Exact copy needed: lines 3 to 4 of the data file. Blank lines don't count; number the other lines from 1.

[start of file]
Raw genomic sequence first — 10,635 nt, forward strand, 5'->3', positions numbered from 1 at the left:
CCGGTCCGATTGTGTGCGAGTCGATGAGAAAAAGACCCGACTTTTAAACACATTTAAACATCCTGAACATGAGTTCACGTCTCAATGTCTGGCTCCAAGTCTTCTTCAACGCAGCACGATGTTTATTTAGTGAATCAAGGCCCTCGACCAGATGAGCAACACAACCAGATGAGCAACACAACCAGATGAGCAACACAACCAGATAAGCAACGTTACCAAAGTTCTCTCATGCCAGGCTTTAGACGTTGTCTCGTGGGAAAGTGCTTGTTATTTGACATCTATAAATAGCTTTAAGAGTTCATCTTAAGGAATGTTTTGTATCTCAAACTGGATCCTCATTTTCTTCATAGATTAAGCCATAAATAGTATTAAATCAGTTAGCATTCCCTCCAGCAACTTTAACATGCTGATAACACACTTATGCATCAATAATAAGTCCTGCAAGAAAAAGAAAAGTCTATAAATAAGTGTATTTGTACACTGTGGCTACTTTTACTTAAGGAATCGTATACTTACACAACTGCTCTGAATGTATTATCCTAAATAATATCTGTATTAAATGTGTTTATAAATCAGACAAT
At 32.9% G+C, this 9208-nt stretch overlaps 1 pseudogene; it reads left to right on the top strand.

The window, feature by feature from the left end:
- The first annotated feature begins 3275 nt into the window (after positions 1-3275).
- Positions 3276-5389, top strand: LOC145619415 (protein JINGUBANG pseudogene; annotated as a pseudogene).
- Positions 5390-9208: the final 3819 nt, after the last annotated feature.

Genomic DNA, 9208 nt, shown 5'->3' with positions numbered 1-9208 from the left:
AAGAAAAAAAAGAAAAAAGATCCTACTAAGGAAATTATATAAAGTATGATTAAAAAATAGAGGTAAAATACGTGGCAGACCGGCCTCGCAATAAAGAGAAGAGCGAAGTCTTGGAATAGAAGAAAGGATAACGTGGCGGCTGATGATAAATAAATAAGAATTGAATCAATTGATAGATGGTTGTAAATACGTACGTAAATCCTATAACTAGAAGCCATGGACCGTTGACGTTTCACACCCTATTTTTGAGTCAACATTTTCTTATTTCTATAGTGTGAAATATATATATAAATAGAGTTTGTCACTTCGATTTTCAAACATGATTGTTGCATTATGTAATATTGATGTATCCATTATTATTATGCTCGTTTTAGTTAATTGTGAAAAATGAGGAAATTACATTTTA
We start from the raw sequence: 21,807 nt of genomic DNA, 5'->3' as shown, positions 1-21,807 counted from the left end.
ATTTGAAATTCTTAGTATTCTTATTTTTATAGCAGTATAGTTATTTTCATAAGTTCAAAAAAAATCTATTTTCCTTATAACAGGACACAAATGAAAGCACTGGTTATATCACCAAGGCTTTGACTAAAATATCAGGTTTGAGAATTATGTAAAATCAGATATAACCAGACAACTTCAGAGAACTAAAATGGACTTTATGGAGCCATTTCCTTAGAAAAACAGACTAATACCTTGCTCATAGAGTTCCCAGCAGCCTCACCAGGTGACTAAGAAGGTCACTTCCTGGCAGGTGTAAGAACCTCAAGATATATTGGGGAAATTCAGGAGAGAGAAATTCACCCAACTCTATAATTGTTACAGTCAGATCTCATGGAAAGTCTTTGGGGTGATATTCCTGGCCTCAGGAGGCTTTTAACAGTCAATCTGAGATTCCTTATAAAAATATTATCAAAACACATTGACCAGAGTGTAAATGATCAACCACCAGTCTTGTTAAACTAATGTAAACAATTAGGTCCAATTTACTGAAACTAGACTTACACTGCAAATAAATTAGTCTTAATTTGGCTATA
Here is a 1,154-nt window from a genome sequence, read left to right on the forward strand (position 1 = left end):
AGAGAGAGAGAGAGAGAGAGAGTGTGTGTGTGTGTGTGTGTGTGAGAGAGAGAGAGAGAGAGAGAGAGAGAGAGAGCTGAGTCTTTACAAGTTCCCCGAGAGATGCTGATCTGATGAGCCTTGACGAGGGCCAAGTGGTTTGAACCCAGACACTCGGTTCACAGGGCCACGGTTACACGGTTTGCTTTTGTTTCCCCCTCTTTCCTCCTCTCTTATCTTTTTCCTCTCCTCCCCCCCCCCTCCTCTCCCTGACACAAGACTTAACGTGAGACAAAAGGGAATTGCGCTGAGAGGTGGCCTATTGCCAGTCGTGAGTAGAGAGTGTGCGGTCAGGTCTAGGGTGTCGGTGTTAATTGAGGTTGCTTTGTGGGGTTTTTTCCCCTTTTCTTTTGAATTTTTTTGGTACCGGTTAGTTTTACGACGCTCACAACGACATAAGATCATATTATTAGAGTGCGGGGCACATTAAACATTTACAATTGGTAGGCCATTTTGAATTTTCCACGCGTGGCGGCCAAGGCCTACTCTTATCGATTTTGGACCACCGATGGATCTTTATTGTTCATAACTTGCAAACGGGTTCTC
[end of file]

At 32.9% G+C, this 9208-nt stretch overlaps 1 pseudogene; it reads left to right on the top strand.

The window, feature by feature from the left end: